Instead of using the rotation of the spin around itself to convey the information about angular momentum, one can use the momentum of the orbit in which the electrons move.

"Instead of using the rotation of the spin around itself to convey the information about angular momentum, I can use the momentum of the orbit in which the electrons move," says Dr. Kapua. "I can attach two atoms to each other, and the electron will move from the track of one to the track of the other and so on - and this will allow the transfer of angular momentum in a different way. This is a breakthrough: the use of rails instead of spins opens up the world of spintronics for simple metals. The spin hall effect requires metals such as platinum, whose price is $28,000 per kg. We were the first in the world to show spin polarization using the Orbital Hall Effect in aluminum and copper. Aluminum today costs 2.5 dollars per kg, and copper - about 8 dollars per kg. The research has already been published in Physical Review B, and other spintronics researchers have already proven that the effect is also possible in other cheap metals."

For the purpose of demonstrating the Orbital Hall Effect, the members of Dr. Kapua's group developed a new measurement method. They called their innovative method Ferris, since it is based on a disk on which strong magnets are attached that rotate at high speed, which allows to increase the sensitivity to spin-polarized currents generated in the chip. The origin of the name is a play on words consisting of the Latin word for iron, Ferrum, and the name of the inventor of the giant wheel in amusement parks, after whom this wheel is named - Ferris Wheel.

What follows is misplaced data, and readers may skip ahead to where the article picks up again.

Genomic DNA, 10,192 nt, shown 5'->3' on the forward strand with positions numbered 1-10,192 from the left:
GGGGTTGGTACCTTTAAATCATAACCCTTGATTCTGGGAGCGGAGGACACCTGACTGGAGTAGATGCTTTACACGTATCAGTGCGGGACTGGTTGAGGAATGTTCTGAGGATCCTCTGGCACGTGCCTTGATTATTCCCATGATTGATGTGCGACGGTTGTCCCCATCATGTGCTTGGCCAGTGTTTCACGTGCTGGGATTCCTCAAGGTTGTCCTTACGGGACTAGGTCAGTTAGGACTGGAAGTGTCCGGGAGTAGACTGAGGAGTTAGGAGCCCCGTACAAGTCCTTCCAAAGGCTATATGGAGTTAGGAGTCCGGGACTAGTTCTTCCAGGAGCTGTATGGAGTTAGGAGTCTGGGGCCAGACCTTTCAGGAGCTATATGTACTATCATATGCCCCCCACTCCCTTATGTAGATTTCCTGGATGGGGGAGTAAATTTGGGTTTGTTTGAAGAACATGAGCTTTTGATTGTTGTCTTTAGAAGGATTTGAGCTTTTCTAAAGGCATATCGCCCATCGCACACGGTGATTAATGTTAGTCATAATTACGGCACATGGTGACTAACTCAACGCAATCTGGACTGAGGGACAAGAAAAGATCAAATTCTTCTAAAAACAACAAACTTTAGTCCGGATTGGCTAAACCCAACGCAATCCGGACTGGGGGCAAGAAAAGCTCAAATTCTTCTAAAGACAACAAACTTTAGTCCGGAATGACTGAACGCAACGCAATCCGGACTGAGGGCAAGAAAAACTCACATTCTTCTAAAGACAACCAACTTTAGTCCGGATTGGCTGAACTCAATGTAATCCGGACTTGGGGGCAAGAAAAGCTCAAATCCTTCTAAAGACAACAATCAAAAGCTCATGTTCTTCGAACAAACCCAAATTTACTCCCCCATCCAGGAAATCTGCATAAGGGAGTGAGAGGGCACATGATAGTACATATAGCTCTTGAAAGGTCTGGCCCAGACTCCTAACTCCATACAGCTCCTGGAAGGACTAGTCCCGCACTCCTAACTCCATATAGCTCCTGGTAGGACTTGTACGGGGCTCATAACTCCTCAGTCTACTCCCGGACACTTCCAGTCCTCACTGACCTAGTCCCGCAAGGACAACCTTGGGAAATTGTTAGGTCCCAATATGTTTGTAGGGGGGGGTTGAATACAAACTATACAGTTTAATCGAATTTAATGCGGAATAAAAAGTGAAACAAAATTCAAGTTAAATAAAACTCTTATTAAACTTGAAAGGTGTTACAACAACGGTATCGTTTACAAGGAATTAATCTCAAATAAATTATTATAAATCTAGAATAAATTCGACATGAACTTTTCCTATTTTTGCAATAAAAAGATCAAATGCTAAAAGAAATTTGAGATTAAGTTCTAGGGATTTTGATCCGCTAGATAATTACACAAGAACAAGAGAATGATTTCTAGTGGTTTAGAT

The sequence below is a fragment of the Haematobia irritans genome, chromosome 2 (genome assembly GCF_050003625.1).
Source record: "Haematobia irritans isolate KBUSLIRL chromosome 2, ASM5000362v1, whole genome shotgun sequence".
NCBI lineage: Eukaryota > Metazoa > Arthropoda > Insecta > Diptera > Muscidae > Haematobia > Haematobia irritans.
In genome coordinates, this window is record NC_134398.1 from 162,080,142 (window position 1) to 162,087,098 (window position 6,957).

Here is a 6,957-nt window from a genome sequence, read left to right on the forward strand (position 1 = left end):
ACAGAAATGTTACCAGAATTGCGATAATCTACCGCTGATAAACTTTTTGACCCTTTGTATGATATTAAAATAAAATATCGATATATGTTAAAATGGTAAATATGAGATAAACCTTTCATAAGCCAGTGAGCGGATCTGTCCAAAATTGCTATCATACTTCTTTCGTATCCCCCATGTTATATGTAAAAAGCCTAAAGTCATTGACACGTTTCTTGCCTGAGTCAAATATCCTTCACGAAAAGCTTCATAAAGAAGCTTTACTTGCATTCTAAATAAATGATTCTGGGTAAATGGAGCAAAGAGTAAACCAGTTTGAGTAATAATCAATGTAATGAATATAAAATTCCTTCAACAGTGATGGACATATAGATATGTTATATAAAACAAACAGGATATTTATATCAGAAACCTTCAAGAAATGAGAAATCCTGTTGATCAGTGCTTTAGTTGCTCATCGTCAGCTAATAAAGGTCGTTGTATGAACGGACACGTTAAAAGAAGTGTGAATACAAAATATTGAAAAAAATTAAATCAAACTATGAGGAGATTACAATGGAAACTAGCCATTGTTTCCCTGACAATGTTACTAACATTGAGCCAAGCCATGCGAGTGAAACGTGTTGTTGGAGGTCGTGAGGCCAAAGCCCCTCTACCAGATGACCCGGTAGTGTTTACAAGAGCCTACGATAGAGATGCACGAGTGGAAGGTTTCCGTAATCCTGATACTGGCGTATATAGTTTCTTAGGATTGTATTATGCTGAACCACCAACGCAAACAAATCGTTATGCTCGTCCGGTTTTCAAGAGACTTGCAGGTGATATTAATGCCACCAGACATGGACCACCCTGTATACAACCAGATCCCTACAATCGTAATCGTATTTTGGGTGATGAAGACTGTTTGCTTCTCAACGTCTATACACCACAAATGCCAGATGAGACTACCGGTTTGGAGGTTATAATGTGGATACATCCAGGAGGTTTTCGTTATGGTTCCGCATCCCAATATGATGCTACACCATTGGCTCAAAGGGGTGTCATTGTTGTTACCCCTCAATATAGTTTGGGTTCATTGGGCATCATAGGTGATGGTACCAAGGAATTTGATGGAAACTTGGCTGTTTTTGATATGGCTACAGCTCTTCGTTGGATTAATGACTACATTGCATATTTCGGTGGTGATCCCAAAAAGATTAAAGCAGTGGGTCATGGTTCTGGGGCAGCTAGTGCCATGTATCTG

"In the technology we have developed, we move the electrons in defined tracks in the simple metals and at the end and adapt them to the spins. The result is a generation of spin-polarized electrons that move in a circle - and we already know this creature. Therefore, the device we developed consists of several layers, the base of which is the layer of the simple metal in which the orbital Hall effect takes place, and on top of that we attach a very thin layer - only two atoms thick - of the heavy metal, such as platinum, which attaches the angular momentum of the rail to the spin. This way we enjoy both worlds: the price of the orbital Hall effect and the control of the spin polarization that the conversion layer allows; Everything is made here with us, in blue-white Israeli production."

Life itself:

Amir is frozen

"I am really fascinated by all the new ideas, the beautiful technologies and the special science that the students discover and demonstrate. It's fun to come to the lab and see and hear our students! But that's just the hobby. The real work is in front of the group coffee machine, countless conversations and a coffee culture that improves every year - and everyone is invited!"